From Chaminade to Pace Mannion. Not even one full round was completed before the 1983 NCAA tournament began to resemble the regular season—as whacked-out, rollicking and rules-whipped a campaign as college basketball ever had. And, wouldn't you know it, after the usual upsets by the usual prexies—James Madison, fourth President of the U.S.A., and Mirabeau B. Lamar, second President of the nation of Texas—the pace was made even more improbable by a kid named Pace and a Utah team with the worst won-lost record in the NCAA (or even NIT) field.
For anybody who can recall last Christmas Eve eve when Chaminade, the tiny Hawaiian school that put the hula back into hoops, shocked Virginia and initiated a dizzying trend resulting in eight different teams sharing the mantle of No. 1 in the various polls, it's easy to understand why Utah, 16-13 during the regular season, was able to knock off UCLA, one of those elegant eight.
First, No. 1 isn't much different than No. 101 these days. Second, the tournament really is a brand-new season, just as CBS keeps telling us. And finally, six of those eight número unos didn't look so very marveloso coming down the stretch: Virginia, North Carolina, Memphis State and UCLA all lost their final pre-NCAA games; Houston and UNLV barely won theirs.
So it was that even before arriving in Boise, Idaho, UCLA Guard Michael Holton labeled his own team "a paper champion." On paper the Bruins' readout is tradition, experience, superior athleticism. Three of them played in the 1980 championship game. Since then, however, they have become abominably defenseless, and on Saturday Utah Coach Jerry Pimm taught his UCLA counterpart, Larry Farmer, a tactical lesson. Three Utes were held off the offensive boards to prevent fast breaks. Which meant UCLA had to stand around on offense and Utah could stay close. Which meant the Bruins had a blue and golden opportunity to gag. Which they did, especially in the last 10 minutes.
Utah had sneaked into the tournament as one of the WAC's tri-champions. The Utes had sneaked up on UCLA by upsetting Illinois in the first round, when the fair-haired, 6'7" Mannion, as in reckless abandon, checked Illini star Derek Harper clear out of the contest. Leading the Bruins with 5:37 left, Utah spread out in a delay. All Mannion did then was convert five free throws, smother Rocket Foster with frenetic defense and pitch a glorious three-quarter-court inbounds strike to Peter Williams through the Bruins' sieve for the key breakaway. Toward the end of the 67-61 victory Pimm had to belt his center, Chris Winans, with a towel to calm him. "The Cinderella slipper may fit if we keep jamming our foot in it," said Pimm. "We were ugly coming in but we're getting prettier."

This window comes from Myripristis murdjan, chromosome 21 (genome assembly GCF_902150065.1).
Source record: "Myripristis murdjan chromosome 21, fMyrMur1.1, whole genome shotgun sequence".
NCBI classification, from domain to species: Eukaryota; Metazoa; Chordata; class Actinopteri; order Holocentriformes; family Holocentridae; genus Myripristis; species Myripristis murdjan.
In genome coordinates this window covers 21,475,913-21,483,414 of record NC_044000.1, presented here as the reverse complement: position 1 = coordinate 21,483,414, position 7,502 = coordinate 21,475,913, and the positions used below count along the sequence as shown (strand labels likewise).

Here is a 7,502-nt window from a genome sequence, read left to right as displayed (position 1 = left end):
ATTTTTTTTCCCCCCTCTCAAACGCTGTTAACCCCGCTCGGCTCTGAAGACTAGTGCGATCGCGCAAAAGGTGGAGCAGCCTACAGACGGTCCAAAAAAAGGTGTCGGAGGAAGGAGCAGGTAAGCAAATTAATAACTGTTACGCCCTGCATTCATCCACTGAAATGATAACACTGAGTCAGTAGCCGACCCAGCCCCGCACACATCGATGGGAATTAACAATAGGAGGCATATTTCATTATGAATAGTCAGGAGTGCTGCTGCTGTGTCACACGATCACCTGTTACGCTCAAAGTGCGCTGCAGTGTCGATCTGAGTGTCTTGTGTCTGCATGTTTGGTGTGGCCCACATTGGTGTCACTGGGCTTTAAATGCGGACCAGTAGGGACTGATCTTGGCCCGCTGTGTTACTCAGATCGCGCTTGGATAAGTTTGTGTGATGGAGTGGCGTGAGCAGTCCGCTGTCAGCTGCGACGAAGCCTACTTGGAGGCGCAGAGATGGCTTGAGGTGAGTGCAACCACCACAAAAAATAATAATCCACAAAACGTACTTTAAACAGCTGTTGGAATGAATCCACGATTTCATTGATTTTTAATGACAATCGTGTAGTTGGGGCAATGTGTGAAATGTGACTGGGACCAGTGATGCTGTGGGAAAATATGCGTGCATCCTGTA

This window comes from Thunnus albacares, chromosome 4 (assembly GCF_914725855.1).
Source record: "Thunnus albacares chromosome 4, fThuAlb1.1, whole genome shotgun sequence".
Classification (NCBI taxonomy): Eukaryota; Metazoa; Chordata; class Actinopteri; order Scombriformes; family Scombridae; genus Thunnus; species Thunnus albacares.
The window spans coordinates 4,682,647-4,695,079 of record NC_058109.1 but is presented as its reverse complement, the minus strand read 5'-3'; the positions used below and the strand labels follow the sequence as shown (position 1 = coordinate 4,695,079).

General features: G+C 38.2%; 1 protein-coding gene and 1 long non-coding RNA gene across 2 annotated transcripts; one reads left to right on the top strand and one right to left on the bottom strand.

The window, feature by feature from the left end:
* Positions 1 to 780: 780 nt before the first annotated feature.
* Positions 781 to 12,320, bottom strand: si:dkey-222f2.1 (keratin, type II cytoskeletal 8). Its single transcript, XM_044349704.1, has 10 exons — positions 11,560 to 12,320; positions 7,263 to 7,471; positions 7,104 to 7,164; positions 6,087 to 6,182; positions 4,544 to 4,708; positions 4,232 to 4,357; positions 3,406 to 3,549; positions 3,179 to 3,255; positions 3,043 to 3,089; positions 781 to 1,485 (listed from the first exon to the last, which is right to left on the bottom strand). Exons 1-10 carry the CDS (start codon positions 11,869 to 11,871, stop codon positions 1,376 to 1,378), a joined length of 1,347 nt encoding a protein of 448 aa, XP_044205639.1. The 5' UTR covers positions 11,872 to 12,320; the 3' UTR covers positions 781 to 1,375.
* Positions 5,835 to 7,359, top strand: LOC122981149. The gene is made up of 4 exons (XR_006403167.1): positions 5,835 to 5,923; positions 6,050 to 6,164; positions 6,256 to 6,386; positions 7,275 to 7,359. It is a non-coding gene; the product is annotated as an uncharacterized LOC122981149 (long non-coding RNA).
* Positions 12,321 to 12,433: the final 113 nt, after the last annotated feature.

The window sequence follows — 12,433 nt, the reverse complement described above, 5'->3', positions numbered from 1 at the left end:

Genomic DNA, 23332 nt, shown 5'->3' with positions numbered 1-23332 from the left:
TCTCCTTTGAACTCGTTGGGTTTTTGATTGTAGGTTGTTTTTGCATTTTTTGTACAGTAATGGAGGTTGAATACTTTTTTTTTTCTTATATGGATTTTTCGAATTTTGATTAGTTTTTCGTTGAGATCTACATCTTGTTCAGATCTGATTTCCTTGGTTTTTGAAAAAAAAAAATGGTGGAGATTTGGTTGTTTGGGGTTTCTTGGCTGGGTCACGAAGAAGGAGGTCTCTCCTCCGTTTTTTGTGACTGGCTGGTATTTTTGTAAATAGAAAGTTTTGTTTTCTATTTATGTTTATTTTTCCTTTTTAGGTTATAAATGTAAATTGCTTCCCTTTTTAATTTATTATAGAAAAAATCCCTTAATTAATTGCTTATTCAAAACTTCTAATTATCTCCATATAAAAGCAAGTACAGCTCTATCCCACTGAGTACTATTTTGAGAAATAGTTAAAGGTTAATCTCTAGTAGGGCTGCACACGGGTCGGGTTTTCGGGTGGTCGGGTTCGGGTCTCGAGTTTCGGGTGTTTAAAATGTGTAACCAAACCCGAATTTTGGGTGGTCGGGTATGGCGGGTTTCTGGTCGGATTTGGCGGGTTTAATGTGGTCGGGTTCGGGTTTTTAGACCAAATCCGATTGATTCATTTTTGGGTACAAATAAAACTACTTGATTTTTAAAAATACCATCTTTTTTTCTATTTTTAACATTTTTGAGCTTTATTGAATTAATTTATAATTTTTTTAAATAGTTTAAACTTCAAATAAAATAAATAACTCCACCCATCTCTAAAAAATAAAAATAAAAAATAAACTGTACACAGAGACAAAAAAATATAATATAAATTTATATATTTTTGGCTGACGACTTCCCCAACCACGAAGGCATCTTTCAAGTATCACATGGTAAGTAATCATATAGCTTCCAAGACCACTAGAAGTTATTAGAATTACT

Pretty funny was Washington State Coach George Raveling, who showed up in Boise, the City of Trees, to cut down the tallest pine, Virginia's Sampson, and saw off some one-liners. Raveling on Cougar fans chanting "We Want Ralph": "They're actually 50 boosters from the Houston Rockets." On Sampson's height: "I asked Ralph when his birthday was and he said June 1st, 2nd and 3rd." On Washington State's academics as compared with Virginia's: "Our players are so dumb I have to drop bread crumbs to get them to class." State Forward Aaron Haskins said the matchup was "like David looking at Goliath. The only weak spot is between the eyes."
Or between the ears. The Cavaliers characteristically lost Sampson—or he lost them; it's difficult to explain these strange disappearances—for most of the second half, during which he took one shot and Virginia was ripe for the whipping. The Cougar matchup zone was forcing the Cavs into passivity (Othell Wilson four of 11 shots, Rick Carlisle reluctant even to breathe), while Haskins and Craig Ehlo, the misplaced beachboy, were combining for 26 points and Washington State was outrebounding Virginia 33-24. But with the Cavs leading 38-34 and 9:18 remaining, Sampson turned the game with two huge defensive plays, a rebound and a blocked shot that led to easy Cav buckets. Minutes later Sampson contributed another swoop-across-the-lane block, which only he and his shadow could have accomplished, to set up a fast-break three-point play by Wilson. This gave Virginia a 45-40 lead and made it virtually impossible for Wilson to single-handedly blow the game in the clutch, which he seemed eager to do while missing three one-and-one chances. "O, you da man," Assistant Coach Jim Larranaga bellowed when Othell finally made the two free throws that clinched Virginia's 54-49 escape.
Over at Corvallis, Ore., another one of those ACC interlopers, North Carolina State, eliminated another one of those former No. 1's, Las Vegas, when Thurl Bailey's tip-in beat the Rebels 71-70.
Another upset came in the Midwest, Iowa trouncing Missouri 77-63 to leave 13 of the 16 seeds still dancing. The winners moved on to this week's regional sites in Syracuse, Knoxville, Kansas City and Ogden. Winners there will fill out the Final Four in Albuquerque on Easter weekend. Hopping right along:
EAST: North Carolina began defense of its national championship with an extra-long practice scrimmage without a clock—"We wanted to wake us up," Coach Dean Smith said. James Madison may have gone to sleep after its upset of West Virginia; anyway, the Tar Heels whaled the Dukes 68-49, even though Michael Jordan played practically the entire second half with four fouls and Jimmy Braddock played with a crush on a James Madison cheerleader. That would be Sally Nay, who, having raced onto the court after Madison's first bucket, ran smack into a fast-breaking, flabbergasted Braddock. Charge? Block? Hospital? Luckily, none of the above. While Sally works on her man-to-man defense, Jordan and Sam Perkins go on to Syracuse, where their skids to the regional title were greased when the erstwhile hometown Orange was rudely eliminated by Ohio State, 79-74.